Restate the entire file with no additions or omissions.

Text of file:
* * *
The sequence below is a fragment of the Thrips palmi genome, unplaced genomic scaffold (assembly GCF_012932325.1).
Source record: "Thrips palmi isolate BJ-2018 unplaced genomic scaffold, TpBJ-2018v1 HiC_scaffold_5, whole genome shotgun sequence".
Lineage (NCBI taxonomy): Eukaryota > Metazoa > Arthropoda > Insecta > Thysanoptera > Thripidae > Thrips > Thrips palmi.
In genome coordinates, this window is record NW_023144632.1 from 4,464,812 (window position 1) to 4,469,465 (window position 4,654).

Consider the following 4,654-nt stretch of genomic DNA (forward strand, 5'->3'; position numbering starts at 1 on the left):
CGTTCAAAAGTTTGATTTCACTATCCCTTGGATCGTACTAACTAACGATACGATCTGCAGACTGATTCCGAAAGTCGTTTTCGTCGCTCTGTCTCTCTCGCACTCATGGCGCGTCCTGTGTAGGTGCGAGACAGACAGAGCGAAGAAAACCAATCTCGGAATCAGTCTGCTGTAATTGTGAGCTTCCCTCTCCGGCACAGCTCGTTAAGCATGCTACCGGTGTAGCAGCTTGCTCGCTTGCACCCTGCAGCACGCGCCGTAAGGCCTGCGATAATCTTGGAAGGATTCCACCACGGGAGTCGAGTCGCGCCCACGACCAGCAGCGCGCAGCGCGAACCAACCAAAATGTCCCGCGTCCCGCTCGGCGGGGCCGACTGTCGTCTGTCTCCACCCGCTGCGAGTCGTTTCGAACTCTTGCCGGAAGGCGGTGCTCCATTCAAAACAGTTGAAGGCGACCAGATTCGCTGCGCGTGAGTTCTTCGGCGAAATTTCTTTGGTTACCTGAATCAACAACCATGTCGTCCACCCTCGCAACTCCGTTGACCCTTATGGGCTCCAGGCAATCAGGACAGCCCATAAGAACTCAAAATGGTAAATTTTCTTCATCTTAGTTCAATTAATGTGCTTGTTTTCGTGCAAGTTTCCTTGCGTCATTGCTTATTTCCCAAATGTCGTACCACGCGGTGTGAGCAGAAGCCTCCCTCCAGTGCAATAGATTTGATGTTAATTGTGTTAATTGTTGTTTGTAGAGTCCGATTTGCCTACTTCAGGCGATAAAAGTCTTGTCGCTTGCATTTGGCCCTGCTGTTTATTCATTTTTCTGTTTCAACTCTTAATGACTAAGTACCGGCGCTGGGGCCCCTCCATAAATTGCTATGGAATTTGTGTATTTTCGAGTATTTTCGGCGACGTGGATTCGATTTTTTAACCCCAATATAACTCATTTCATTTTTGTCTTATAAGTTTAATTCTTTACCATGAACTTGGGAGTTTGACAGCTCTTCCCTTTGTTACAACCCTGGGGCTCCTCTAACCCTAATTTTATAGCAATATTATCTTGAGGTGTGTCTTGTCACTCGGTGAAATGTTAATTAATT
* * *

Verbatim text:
The sequence below is a fragment of the Thrips palmi genome, unplaced genomic scaffold (assembly GCF_012932325.1).
Source record: "Thrips palmi isolate BJ-2018 unplaced genomic scaffold, TpBJ-2018v1 HiC_scaffold_5, whole genome shotgun sequence".
Lineage (NCBI taxonomy): Eukaryota > Metazoa > Arthropoda > Insecta > Thysanoptera > Thripidae > Thrips > Thrips palmi.
In genome coordinates, this window is record NW_023144632.1 from 4,464,812 (window position 1) to 4,469,465 (window position 4,654).

Consider the following 4,654-nt stretch of genomic DNA (forward strand, 5'->3'; position numbering starts at 1 on the left):
CGTTCAAAAGTTTGATTTCACTATCCCTTGGATCGTACTAACTAACGATACGATCTGCAGACTGATTCCGAAAGTCGTTTTCGTCGCTCTGTCTCTCTCGCACTCATGGCGCGTCCTGTGTAGGTGCGAGACAGACAGAGCGAAGAAAACCAATCTCGGAATCAGTCTGCTGTAATTGTGAGCTTCCCTCTCCGGCACAGCTCGTTAAGCATGCTACCGGTGTAGCAGCTTGCTCGCTTGCACCCTGCAGCACGCGCCGTAAGGCCTGCGATAATCTTGGAAGGATTCCACCACGGGAGTCGAGTCGCGCCCACGACCAGCAGCGCGCAGCGCGAACCAACCAAAATGTCCCGCGTCCCGCTCGGCGGGGCCGACTGTCGTCTGTCTCCACCCGCTGCGAGTCGTTTCGAACTCTTGCCGGAAGGCGGTGCTCCATTCAAAACAGTTGAAGGCGACCAGATTCGCTGCGCGTGAGTTCTTCGGCGAAATTTCTTTGGTTACCTGAATCAACAACCATGTCGTCCACCCTCGCAACTCCGTTGACCCTTATGGGCTCCAGGCAATCAGGACAGCCCATAAGAACTCAAAATGGTAAATTTTCTTCATCTTAGTTCAATTAATGTGCTTGTTTTCGTGCAAGTTTCCTTGCGTCATTGCTTATTTCCCAAATGTCGTACCACGCGGTGTGAGCAGAAGCCTCCCTCCAGTGCAATAGATTTGATGTTAATTGTGTTAATTGTTGTTTGTAGAGTCCGATTTGCCTACTTCAGGCGATAAAAGTCTTGTCGCTTGCATTTGGCCCTGCTGTTTATTCATTTTTCTGTTTCAACTCTTAATGACTAAGTACCGGCGCTGGGGCCCCTCCATAAATTGCTATGGAATTTGTGTATTTTCGAGTATTTTCGGCGACGTGGATTCGATTTTTTAACCCCAATATAACTCATTTCATTTTTGTCTTATAAGTTTAATTCTTTACCATGAACTTGGGAGTTTGACAGCTCTTCCCTTTGTTACAACCCTGGGGCTCCTCTAACCCTAATTTTATAGCAATATTATCTTGAGGTGTGTCTTGTCACTCGGTGAAATGTTAATTAATT